An Honest Liar…an honest review

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After hearing several of my most trusted podcaster friends talk about the new documentary on James Randi, I decided to watch it. Netflix is streaming “An Honest Liar”, so I added it to my list, made some popcorn, and turned it on. I wasn’t sure what I was getting into, only that several like-minded friends recommended it. My friends may have enjoyed it, but I didn’t, for reasons I am still struggling with, so bear with me.

For those who don’t know, The Amazing Randi, is a magician/escape artist turned debunker. He is famous for debunking Uri Geller’s psychic spoon bending tricks, and faith healer Peter Popoff, who it turns out, was not hearing the voice of God, but that of his wife through a hidden earpiece. Randi’s life long quest was to expose fakes and frauds like these and for that I have enormous respect for the man.

The movie documents Randi’s role as a debunker and the lengths he would go to in order to flush out con artists and fakes. It was fascinating to see just how elaborate some of his debunking tactics were. Randi teamed up with Australia’s 60 Minutes program to demonstrate the gullibility of people and the media. Randi released a fake press package (that no one bothered to check), and by doing so built up publicity for a “spirit channeler” named “Carlos”. Carlos who was actually an artist named Jose Alvarez. Alvarez drew crowds with his paranormal channeling abilities. After a few weeks of touring Australia, Randi and Carlos explained the hoax to 60 Minutes. Randi proved people would believe just about anything given enough authority and credibility. This is still true today. Con artist and pseudoscience peddlers get away with their snake oils largely because the news media either ignores the obvious, or in the case of Doctor, Oz, actually feeds into people’s gullibility.

As I watched the movie, my admiration for Randi and the work that he did grew. As many of my readers know, some of my biggest frustrations are those who peddle pseudoscience, and unsupported “facts”. Those who make money off these types of endeavors are near the top of my worst people list; right below those who harm children, and animals for pleasure. Yet as the movie continued, I started to become depressed. You see, the more frauds and fakes Randi exposed, the more the masses seemed to turn on him. A hard truth hit me, people would rather believe in mystical abilities over scientific facts. No matter how much is at stake, people would rather take their chances with faith healing rather than Western medicine. To be far, it doesn’t start and end with religious beliefs. There is the willingness of otherwise smart people (usually woman) to have a herbal practitioner push a tube up their colon in order to “detoxify” rather than have a Western doctor place a camera in their same colon to check for precancerous polyps. As much as I think we need more people like Randi who are willing to expose myths and frauds, the movie showed me that my views might be in the minority.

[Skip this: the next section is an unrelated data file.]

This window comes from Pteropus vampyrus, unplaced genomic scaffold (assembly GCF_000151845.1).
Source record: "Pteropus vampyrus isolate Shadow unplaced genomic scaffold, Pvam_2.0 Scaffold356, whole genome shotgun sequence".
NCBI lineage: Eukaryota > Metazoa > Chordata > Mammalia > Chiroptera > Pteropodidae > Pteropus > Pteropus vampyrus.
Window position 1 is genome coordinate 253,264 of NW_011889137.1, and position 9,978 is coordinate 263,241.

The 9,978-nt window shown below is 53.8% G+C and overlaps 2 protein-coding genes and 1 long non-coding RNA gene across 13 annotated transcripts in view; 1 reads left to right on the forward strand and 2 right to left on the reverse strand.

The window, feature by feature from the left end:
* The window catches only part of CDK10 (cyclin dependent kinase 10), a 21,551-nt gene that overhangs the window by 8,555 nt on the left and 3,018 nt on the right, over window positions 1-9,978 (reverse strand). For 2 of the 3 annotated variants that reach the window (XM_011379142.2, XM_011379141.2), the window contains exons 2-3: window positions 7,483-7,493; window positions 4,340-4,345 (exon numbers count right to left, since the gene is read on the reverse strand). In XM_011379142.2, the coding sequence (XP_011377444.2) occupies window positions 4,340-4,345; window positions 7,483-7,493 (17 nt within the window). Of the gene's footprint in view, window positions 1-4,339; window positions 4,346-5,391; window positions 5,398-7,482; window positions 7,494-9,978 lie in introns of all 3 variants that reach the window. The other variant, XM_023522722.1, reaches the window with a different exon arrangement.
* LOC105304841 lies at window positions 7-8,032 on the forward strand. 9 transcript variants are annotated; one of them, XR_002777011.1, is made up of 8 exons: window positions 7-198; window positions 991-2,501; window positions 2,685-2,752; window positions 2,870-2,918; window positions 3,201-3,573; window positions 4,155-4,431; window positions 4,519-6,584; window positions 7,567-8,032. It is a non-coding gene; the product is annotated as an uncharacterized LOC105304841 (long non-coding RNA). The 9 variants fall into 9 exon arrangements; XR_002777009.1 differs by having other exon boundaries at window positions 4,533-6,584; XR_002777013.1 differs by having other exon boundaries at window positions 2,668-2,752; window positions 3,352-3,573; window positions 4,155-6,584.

This doesn’t mean that I will stop. You will still find me outing pseudoscience through my blog, and my own podcast, once I can find a co-host with a better science background than mine. But what I won’t continue to do is comment on friend’s Facebook posts and contribute to Internet conversations. If nothing else, “An Honest Liar “showed me the futility of trying to educate someone who didn’t ask for it. But this is not why I didn’t like the movie. It was the filmmaker’s agenda that bothered me. Or, maybe, I just didn’t get the director’s goal. Did he make the movie as a tribute to Randi, or as we learn late in the film, expose a “hoax” that Randi willingly participated in.

I don’t want to spoil the movie by giving the ending away, so it’s hard to fully explain why I’m torn. Randi is involved in something that admittedly does harm to a family, yet I am not sure the world needed to know about it. As I watched as the very painful and personal drama unfold, I kept asking myself, “Did I really need to know this? What good does it do to expose this very bad (but understandable) life choice?” For all of the good Randi has done for the world, I am not sure he deserved to have this exposed. On the other hand, maybe Randi has found some measure of peace now that it is out there. If I could have been convinced that this was the reason behind the director’s decision to include this, I would have liked the movie more. As it is, I was left feeling uncomfortable and sad. This is not a good way to end a movie about a man who devoted his life to exposing fakes who made millions off of desperate and gullible people. This is how I will remember Randi, who at 86 is now retired, not as someone who helped keep a personal hoax hidden. I just wish the director were a little more forthcoming with his agenda.

April Fools!

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Happy April Fool’s Day!

According to History. com the history of April Fools remains a mystery. What we do is that on this day in 1700, English pranksters begin popularizing the annual tradition of April Fools’ Day by playing practical jokes on each other.